Witch's broom

Witch's broom or witches' broom is a deformity in a woody plant, typically a tree, where the natural structure of the plant is changed. A dense mass of shoots grows from a single point, with the resulting structure resembling a broom or a bird's nest. It is sometimes caused by pathogens.

Witch's brooms on downy birch, caused by the fungus Taphrina betulina
Witch's broom on a white pine.
Witch's broom in Yamaska National Park, QC

Diseases with symptoms of witches' broom, caused by phytoplasmas or basidiomycetes, are economically important in a number of crop plants, including the cocoa tree Theobroma cacao,[1] jujube (Ziziphus jujuba)[2] and the timber tree Melia azedarach.[3]


A tree's characteristic shape, or habit, is in part the product of auxins, hormones which control the growth of secondary apices. The growth of an offshoot is limited by the auxin, while that of the parent branch is not. In cases of witch's broom, the normal hierarchy of buds is interrupted, and apices grow indiscriminately. This can be caused by cytokinin, a phytohormone which interferes with growth regulation. The phenomenon can also be caused by other organisms, including fungi, oomycetes, insects, mites, nematodes, phytoplasmas, and viruses.[4] The broom growths may last for many years, typically for the life of the host plant. If twigs of witch's brooms are grafted onto normal rootstocks, freak trees result, showing that the attacking organism has changed the inherited growth pattern of the twigs.[4]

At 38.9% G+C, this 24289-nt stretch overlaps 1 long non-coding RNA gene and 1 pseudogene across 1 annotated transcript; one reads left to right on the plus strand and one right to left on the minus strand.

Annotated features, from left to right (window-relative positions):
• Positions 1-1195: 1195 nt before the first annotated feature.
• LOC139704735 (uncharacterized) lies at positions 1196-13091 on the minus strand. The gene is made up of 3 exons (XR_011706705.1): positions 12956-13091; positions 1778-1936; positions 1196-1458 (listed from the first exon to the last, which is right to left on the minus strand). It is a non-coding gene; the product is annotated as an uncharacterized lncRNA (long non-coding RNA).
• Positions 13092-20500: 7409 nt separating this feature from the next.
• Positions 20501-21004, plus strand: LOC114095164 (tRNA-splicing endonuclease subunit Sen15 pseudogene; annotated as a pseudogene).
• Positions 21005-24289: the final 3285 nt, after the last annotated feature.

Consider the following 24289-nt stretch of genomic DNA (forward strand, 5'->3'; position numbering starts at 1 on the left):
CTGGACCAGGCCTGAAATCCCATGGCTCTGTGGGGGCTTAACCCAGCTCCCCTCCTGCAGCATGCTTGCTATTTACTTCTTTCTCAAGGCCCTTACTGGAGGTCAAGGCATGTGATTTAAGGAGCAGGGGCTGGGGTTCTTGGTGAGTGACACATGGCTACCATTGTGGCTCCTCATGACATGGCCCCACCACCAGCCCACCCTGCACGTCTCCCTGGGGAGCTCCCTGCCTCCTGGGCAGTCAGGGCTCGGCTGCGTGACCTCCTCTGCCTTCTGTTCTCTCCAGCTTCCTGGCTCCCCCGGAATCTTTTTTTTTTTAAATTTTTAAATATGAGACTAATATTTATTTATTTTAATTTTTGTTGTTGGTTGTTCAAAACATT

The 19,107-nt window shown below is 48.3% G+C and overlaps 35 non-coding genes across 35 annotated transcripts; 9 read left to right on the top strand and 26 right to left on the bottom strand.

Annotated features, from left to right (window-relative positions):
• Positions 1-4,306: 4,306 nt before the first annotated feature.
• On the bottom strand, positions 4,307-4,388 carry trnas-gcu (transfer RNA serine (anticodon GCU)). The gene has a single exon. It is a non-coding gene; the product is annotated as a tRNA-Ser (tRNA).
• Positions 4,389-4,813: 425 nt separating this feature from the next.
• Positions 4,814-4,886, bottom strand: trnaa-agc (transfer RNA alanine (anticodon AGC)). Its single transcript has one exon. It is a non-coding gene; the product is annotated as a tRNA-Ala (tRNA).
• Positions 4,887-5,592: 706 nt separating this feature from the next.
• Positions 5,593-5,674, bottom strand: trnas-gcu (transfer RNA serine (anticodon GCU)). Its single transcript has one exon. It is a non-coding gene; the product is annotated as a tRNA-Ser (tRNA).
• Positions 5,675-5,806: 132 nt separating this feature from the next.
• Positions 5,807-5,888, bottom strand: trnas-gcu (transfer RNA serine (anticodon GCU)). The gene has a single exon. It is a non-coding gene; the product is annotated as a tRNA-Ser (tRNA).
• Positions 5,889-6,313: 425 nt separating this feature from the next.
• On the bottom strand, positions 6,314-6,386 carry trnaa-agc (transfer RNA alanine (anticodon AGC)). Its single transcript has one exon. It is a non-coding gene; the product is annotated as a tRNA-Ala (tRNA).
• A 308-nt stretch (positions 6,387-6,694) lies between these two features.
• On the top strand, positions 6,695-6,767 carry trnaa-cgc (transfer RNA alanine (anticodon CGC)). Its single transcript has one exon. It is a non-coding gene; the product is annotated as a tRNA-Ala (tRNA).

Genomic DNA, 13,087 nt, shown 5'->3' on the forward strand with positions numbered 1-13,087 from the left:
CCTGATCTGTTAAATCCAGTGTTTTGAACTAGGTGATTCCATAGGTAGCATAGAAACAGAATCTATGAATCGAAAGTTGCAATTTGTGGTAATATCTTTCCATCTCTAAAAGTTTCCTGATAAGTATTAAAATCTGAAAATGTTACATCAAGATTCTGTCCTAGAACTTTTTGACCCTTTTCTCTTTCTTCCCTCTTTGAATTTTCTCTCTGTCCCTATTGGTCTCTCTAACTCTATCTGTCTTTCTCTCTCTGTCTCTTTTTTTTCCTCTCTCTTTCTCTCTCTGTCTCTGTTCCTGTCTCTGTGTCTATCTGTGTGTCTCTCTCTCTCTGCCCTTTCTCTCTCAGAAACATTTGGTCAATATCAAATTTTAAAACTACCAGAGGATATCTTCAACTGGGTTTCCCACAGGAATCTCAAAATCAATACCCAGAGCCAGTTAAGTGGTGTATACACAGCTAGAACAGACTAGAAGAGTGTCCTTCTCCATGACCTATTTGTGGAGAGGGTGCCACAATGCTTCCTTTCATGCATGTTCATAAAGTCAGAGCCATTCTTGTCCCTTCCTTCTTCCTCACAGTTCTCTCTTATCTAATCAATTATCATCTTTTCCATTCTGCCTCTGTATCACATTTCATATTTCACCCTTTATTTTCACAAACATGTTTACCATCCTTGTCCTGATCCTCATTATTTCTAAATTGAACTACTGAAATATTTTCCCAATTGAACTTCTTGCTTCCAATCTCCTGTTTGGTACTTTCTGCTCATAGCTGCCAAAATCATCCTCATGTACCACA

Ecological roleEdit

Witches' brooms provide nesting habitat for birds and mammals, such as the northern flying squirrel, which nests in them.[5][6]

See alsoEdit


  1. ^ Purdy, L.H.; Schmidt, R.A. (1996). "Status Of Cacao Witches' Broom: Biology, Epidemiology, and Management". Annual Review of Phytopathology. 34 (1): 573–594. doi:10.1146/annurev.phyto.34.1.573. PMID 15012557.
  2. ^ Li Yun; Wang Yu; Tian Yanting & Sun Haoyuan (2001). "Advances in Tissue Culture and Eliminating of the Pathogeny of Witch Broom Disease(MLO) of Chinese Jujube". {{cite journal}}: Cite journal requires |journal= (help)
  3. ^ Gomez, G.G.; Conci, L.R.; Ducasse, D.A.; Nome, S.F. (1996). "Purification of the Phytoplasma Associated with China-tree (Melia azedarach L.) Decline and the Production of a Polyclonal Antiserum for its Detection". Journal of Phytopathology. 144 (9–10): 473–477. doi:10.1111/j.1439-0434.1996.tb00327.x.
  4. ^ a b Book of the British Countryside. Pub. London : Drive Publications, (1973). p. 519.
  5. ^ Mowry, Robert A. (2008). "Northern Flying Squirrel" (PDF). Alaska Department of Fish and Game. Retrieved 2 June 2020.
  6. ^ Paragi, Thomas; Rodman, Sue (2020). "Maintaining wildlife habitat in the boreal forest of Alaska" (PDF). Alaska Department of Fish and Game. pp. 18–19. Retrieved 2 June 2020.

External linksEdit

  Media related to Witch's broom at Wikimedia Commons